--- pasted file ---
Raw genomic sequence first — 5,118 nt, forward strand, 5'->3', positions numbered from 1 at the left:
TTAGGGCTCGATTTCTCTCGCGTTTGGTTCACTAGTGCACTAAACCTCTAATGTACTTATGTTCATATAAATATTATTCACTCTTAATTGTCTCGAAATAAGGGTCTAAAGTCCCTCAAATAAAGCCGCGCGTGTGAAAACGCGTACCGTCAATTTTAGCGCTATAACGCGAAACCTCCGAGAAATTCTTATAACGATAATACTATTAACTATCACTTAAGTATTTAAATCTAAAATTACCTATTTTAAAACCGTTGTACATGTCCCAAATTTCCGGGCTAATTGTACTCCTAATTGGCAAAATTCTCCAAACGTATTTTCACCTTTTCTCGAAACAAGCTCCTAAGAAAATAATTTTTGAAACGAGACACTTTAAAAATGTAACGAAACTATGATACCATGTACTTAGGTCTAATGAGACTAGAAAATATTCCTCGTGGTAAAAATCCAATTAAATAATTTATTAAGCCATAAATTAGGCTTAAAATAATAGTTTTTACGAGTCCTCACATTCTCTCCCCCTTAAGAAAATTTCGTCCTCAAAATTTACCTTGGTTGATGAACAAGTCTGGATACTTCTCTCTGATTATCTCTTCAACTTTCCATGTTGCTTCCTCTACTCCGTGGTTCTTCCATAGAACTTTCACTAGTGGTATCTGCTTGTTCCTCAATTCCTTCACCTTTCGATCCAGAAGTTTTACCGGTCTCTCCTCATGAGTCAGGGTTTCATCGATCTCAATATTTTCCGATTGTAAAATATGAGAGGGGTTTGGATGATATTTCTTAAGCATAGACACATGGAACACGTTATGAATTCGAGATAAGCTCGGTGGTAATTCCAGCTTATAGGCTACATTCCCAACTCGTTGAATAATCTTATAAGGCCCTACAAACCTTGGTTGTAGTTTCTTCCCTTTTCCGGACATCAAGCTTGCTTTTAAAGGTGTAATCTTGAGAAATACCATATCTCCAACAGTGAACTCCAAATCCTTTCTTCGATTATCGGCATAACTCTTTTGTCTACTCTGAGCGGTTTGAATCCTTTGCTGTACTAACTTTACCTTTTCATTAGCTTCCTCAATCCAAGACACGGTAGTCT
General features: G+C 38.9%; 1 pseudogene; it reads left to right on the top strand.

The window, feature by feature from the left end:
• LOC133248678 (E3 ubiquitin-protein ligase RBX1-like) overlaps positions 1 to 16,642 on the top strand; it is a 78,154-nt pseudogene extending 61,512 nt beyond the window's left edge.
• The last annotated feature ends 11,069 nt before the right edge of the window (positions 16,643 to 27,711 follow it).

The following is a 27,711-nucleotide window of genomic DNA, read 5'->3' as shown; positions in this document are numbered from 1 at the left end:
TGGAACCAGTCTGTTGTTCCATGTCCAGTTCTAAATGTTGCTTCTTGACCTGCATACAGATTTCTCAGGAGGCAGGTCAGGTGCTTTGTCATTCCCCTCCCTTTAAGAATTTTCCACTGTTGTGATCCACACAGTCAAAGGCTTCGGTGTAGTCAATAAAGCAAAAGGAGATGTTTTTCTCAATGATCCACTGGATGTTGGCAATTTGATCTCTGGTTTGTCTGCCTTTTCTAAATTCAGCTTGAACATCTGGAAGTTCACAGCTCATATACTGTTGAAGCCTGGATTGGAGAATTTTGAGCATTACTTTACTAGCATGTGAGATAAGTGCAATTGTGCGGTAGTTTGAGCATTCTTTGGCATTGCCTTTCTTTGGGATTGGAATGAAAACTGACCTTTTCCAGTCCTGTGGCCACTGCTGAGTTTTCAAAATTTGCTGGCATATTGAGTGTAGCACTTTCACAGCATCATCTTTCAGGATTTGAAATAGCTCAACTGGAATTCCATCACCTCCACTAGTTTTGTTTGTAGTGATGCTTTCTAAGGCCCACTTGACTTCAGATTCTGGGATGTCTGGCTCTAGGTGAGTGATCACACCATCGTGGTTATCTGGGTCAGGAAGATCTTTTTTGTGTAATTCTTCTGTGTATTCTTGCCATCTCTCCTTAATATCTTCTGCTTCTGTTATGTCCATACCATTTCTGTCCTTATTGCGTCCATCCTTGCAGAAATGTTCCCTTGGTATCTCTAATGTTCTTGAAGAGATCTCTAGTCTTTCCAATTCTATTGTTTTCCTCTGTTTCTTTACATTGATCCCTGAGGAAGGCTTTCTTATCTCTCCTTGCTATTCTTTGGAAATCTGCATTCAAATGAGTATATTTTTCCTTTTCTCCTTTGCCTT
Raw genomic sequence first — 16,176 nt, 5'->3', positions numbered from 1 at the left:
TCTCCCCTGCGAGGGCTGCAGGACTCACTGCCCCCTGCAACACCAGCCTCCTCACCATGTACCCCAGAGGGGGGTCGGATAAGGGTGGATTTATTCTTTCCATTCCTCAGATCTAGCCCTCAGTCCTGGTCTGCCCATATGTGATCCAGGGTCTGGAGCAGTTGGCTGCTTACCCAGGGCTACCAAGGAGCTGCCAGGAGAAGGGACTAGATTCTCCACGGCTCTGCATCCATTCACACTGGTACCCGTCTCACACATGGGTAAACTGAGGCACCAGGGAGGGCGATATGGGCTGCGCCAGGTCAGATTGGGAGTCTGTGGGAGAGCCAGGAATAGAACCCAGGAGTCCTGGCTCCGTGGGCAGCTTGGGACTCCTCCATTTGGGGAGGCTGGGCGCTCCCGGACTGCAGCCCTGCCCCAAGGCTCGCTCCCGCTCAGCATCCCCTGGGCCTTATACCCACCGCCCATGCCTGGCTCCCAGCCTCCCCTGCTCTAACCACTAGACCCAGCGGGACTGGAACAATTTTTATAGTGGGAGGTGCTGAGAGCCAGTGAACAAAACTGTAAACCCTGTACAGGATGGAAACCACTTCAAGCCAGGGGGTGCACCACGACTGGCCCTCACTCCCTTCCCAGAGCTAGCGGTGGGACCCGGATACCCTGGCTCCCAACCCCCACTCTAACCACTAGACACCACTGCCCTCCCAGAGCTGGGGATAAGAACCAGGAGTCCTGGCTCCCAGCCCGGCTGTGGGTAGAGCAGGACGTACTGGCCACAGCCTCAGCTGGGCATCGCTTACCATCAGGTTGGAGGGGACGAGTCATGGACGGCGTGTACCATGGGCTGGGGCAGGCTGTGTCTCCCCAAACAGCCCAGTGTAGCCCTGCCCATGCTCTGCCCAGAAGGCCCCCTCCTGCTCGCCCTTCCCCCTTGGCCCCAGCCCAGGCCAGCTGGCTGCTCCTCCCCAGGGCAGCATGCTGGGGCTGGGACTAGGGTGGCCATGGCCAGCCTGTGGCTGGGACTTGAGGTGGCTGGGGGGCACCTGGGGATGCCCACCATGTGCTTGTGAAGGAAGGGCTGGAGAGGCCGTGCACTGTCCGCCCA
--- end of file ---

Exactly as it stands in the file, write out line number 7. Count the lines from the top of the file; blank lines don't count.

The following is a 27,711-nucleotide window of genomic DNA, read 5'->3' as shown; positions in this document are numbered from 1 at the left end: